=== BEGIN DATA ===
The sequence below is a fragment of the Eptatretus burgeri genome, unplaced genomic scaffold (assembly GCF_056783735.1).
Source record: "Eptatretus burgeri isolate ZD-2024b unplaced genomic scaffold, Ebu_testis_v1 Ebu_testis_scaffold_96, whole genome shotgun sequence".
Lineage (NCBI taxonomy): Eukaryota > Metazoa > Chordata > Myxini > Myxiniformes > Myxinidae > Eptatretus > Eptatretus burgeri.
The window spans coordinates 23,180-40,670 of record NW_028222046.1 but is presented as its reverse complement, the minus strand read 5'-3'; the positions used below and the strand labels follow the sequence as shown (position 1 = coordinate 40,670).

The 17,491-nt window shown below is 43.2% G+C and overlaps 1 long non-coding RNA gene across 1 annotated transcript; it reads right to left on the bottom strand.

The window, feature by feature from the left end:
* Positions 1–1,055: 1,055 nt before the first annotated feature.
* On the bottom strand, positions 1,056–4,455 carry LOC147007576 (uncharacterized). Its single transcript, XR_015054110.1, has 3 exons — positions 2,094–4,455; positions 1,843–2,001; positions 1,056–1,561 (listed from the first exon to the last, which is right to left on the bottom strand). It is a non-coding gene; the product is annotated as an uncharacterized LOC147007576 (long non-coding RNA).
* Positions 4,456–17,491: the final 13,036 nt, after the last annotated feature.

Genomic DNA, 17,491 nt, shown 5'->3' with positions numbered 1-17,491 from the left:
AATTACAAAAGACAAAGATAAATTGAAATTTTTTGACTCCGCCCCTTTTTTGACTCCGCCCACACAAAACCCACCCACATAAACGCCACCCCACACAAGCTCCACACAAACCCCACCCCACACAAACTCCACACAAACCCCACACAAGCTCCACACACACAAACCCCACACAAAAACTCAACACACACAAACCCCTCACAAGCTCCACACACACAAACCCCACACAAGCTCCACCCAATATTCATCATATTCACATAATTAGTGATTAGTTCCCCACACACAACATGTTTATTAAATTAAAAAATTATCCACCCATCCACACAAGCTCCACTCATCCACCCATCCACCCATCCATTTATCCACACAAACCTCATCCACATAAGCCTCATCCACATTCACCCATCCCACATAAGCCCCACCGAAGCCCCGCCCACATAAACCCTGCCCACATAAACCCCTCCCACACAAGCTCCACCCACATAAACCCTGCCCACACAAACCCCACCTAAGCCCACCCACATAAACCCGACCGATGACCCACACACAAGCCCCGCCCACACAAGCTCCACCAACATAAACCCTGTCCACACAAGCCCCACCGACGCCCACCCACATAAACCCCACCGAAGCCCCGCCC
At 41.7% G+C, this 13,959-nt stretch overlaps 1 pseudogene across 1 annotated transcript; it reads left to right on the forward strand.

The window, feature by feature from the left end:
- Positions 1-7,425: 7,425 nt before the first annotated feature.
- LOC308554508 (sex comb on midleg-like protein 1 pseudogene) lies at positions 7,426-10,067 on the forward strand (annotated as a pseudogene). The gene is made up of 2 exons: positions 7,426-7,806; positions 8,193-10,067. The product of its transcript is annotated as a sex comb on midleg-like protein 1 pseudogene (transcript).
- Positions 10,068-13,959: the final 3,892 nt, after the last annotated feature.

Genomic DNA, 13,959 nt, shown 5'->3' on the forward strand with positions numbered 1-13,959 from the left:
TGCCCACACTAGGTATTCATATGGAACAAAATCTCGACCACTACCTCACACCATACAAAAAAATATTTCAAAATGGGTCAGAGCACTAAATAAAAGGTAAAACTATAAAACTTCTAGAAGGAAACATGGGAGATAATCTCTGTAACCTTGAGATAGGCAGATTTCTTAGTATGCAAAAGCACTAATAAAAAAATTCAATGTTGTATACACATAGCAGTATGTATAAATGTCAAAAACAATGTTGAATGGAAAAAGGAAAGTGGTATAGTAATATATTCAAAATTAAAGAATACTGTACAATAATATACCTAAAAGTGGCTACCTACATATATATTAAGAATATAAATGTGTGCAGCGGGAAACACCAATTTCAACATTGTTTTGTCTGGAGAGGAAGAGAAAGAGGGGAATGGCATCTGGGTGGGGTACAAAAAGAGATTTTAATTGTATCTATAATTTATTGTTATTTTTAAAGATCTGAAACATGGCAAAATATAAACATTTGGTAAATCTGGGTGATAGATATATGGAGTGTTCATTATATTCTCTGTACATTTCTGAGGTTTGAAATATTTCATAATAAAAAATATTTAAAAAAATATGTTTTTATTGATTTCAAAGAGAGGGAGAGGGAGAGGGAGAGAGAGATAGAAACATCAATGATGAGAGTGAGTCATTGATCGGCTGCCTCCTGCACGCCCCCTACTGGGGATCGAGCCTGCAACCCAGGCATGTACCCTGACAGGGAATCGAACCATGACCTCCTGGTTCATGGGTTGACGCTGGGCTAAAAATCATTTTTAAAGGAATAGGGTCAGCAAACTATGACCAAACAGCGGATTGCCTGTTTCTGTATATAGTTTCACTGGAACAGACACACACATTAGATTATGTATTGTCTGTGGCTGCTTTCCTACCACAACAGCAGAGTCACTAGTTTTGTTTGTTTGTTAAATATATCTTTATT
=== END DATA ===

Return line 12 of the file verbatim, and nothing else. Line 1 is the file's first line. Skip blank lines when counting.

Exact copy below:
At 41.7% G+C, this 13,959-nt stretch overlaps 1 pseudogene across 1 annotated transcript; it reads left to right on the forward strand.